Iran's Supreme Leader Ayatollah Ali Khamenei criticized the Saudis as unbelievers and questioned the country's role in administering the annual Muslim pilgrimage to Mecca.
"Muslims around the world should recognize the blasphemous nature of the Saudis," Khamenei said Monday in his traditional speech before the Hajj, an annual pilgrimage to holy sites in Saudi Arabia.
Starting on September 11 this year, the annual pilgrimage is a mandatory journey for every Muslim at least once in their lifetime, provided they have enough financial resources and the physical ability to undertake the journey to the birthplace of the Muslim prophet Mohammed.
However no Iranians are to take part in this year's Hajj due to a breakdown in relations with Saudi Arabia.
Khamenei said the deaths of pilgrims during last year's Hajj was further reason to question the legitimacy of Saudi control over the pilgrimage.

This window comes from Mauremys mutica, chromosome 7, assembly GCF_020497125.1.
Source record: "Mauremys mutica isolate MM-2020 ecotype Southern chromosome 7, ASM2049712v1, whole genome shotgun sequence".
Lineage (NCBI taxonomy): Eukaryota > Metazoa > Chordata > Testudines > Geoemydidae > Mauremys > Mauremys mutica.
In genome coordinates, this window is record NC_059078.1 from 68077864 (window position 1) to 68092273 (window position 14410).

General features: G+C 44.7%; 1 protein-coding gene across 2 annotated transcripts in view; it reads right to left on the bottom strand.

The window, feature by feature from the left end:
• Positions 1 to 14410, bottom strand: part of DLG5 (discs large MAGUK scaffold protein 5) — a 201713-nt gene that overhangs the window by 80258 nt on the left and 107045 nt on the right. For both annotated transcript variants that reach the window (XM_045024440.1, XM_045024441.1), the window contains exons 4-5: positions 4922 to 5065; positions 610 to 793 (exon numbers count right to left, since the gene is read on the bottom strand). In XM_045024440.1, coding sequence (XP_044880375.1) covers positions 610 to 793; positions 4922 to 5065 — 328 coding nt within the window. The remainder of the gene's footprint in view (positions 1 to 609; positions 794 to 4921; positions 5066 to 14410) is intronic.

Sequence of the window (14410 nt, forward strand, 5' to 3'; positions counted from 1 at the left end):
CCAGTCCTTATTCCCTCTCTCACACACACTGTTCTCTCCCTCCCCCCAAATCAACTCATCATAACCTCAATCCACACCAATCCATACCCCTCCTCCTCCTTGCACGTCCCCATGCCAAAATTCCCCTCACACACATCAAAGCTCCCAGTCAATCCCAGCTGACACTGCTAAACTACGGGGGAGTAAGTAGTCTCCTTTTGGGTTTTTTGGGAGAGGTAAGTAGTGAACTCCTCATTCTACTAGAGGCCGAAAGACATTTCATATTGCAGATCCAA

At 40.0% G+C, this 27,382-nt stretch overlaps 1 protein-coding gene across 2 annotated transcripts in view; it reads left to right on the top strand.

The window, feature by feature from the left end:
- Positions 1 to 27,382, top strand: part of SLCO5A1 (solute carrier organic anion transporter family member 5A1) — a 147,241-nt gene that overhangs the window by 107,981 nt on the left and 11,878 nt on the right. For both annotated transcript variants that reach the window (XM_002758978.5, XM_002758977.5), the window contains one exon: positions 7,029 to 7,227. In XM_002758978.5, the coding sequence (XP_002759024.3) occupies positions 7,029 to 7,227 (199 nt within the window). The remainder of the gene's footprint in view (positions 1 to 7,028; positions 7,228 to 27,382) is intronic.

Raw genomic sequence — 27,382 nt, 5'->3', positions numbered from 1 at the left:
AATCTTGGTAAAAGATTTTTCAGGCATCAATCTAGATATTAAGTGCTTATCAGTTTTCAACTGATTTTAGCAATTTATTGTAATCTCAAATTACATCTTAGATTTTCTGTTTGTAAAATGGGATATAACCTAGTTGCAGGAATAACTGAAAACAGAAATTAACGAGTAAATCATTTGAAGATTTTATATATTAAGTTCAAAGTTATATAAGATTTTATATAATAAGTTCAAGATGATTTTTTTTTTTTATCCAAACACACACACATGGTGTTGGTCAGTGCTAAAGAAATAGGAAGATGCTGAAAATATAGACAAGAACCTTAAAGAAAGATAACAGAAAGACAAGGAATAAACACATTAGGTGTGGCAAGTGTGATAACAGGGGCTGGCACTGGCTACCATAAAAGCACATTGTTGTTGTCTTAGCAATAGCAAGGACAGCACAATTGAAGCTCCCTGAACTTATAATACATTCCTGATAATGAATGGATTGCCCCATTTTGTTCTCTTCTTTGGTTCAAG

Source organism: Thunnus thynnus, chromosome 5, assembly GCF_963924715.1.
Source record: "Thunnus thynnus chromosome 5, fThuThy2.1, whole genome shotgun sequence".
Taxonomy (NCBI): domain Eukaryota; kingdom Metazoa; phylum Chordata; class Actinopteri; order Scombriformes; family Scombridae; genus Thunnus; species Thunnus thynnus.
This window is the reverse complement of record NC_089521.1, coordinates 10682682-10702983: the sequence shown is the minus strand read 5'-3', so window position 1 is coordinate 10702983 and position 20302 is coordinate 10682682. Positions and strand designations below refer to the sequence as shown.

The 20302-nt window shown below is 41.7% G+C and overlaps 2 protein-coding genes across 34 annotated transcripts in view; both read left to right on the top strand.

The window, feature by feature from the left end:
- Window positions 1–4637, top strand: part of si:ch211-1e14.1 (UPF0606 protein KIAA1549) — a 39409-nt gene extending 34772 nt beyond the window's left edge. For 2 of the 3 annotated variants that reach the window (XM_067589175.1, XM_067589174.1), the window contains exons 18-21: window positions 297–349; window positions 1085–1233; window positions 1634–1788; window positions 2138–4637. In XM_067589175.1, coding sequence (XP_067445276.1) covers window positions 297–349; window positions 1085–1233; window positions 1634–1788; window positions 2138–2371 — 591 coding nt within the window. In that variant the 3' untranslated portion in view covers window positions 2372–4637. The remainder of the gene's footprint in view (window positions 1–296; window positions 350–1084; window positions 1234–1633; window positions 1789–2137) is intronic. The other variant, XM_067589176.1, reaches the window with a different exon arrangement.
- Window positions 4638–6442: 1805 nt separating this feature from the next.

According to official figures, 769 Muslim pilgrims - including hundreds from Iran - died in a stampede during a Hajj pilgrimage ritual near Mecca in 2015.
Relations between Saudi Arabia and Iran have been strained since Riyadh executed a Saudi dissident Shiite cleric in January, leading an angry mob to storm of the Saudi embassy in Tehran.
Iranians mostly follow the Shia branch of Islam, while the Saudis follow the Sunni path.
Tensions between the two regional rivals have been heightened by the fact that the two support opposing sides in the Syrian civil war: Iran supports President Bashar al-Assad, while Saudi Arabia supports the rebels.